2.50
Hdl Handle:
http://hdl.handle.net/10755/156123
Type:
Presentation
Title:
Nursing Education: Evolution or Revolution?
Abstract:
Nursing Education: Evolution or Revolution?
Conference Sponsor:Sigma Theta Tau International
Conference Year:2007
Author:Myrick, Florence, RN, PhD
P.I. Institution Name:University of Alberta
Title:Associate Professor
Co-Authors:Deborah Tamlyn, RN, PhD
[Research Presentation] In recent years, a trend in nursing education has been a move away from the behaviorist models. Instead, the trend has been toward models that would promote the democratization of the teaching learning process, empower students, contribute to the development and enhancement of their critical thinking ability, reconstruct nursing practice, foster excellence in patient care, and mitigate the widening theory practice gap. Democratization or emancipation of the teaching learning process would thus reflect an approach that would respect students in their search for knowledge. With the curriculum revolution of the 1990's a whole new world would emerge. But what then of that world? In reality how has nursing curricula evolved? Is the teaching learning process of today revolutionary or does it continue to be reminiscent of times past. In this presentation the authors explore the notion of emancipatory education, discuss the current practices that contribute to such an approach to the teaching learning process, and examine the subtle incongruities and complexities between teacher intentions and their practice.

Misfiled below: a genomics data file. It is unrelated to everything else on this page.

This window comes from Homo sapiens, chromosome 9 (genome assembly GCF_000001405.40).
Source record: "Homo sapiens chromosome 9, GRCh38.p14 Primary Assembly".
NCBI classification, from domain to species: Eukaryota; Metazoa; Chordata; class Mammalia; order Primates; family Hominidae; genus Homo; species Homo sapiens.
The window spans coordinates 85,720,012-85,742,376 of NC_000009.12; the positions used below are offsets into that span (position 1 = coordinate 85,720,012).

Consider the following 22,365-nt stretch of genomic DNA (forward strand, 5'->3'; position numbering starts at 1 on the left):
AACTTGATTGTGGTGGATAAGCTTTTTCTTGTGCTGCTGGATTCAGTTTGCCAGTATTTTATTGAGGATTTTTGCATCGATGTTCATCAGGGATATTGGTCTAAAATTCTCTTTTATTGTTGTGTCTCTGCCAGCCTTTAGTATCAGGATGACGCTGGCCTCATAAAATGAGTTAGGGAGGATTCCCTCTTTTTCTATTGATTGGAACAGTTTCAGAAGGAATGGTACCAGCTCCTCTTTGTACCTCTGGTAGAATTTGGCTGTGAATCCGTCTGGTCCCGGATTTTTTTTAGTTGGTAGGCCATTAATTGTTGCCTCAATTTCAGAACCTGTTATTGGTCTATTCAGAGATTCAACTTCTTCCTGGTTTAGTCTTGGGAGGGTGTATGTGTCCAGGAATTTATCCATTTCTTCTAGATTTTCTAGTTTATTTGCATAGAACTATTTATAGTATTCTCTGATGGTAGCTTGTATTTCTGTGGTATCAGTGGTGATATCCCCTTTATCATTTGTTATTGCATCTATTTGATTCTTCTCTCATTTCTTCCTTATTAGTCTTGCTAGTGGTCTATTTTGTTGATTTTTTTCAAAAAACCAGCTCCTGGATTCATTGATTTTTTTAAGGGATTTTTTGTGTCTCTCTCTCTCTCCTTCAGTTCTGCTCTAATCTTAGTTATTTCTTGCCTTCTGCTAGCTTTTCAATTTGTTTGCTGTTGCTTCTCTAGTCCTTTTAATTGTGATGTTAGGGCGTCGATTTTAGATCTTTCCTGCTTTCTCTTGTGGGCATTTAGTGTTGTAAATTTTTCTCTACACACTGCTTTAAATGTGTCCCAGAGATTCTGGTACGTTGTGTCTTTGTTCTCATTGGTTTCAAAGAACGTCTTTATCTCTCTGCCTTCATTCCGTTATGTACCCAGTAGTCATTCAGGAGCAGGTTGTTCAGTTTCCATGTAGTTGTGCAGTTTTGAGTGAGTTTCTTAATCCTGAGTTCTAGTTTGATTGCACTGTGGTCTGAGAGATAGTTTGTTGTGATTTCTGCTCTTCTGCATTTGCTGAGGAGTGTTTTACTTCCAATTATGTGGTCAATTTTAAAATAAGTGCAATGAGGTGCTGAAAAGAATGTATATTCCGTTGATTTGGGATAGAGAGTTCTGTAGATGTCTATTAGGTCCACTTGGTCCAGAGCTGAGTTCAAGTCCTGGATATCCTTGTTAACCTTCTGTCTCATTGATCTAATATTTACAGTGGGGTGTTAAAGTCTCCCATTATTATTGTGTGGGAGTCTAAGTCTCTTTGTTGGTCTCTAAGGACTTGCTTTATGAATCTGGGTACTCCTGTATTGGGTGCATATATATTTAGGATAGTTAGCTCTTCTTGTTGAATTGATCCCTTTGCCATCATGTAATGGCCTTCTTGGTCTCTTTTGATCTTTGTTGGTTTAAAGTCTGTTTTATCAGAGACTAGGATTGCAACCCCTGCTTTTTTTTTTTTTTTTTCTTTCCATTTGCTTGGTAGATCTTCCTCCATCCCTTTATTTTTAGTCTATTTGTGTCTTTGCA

Repository Posting Date:
26-Oct-2011
Date of Publication:
17-Oct-2011
Sponsors:
Sigma Theta Tau International

Full metadata record

DC FieldValue Language
dc.typePresentationen_GB
dc.titleNursing Education: Evolution or Revolution?en_GB
dc.identifier.urihttp://hdl.handle.net/10755/156123-
dc.description.abstract<table><tr><td colspan="2" class="item-title">Nursing Education: Evolution or Revolution?</td></tr><tr class="item-sponsor"><td class="label">Conference Sponsor:</td><td class="value">Sigma Theta Tau International</td></tr><tr class="item-year"><td class="label">Conference Year:</td><td class="value">2007</td></tr><tr class="item-author"><td class="label">Author:</td><td class="value">Myrick, Florence, RN, PhD</td></tr><tr class="item-institute"><td class="label">P.I. Institution Name:</td><td class="value">University of Alberta</td></tr><tr class="item-author-title"><td class="label">Title:</td><td class="value">Associate Professor</td></tr><tr class="item-email"><td class="label">Email:</td><td class="value">flo.myrick@ualberta.ca</td></tr><tr class="item-co-authors"><td class="label">Co-Authors:</td><td class="value">Deborah Tamlyn, RN, PhD</td></tr><tr><td colspan="2" class="item-abstract">[Research Presentation] In recent years, a trend in nursing education has been a move away from the behaviorist models. Instead, the trend has been toward models that would promote the democratization of the teaching learning process, empower students, contribute to the development and enhancement of their critical thinking ability, reconstruct nursing practice, foster excellence in patient care, and mitigate the widening theory practice gap. Democratization or emancipation of the teaching learning process would thus reflect an approach that would respect students in their search for knowledge. With the curriculum revolution of the 1990's a whole new world would emerge. But what then of that world? In reality how has nursing curricula evolved? Is the teaching learning process of today revolutionary or does it continue to be reminiscent of times past. In this presentation the authors explore the notion of emancipatory education, discuss the current practices that contribute to such an approach to the teaching learning process, and examine the subtle incongruities and complexities between teacher intentions and their practice.</td></tr></table>en_GB
dc.date.available2011-10-26T14:28:34Z-
dc.date.issued2011-10-17en_GB
dc.date.accessioned2011-10-26T14:28:34Z-
dc.description.sponsorshipSigma Theta Tau Internationalen_GB
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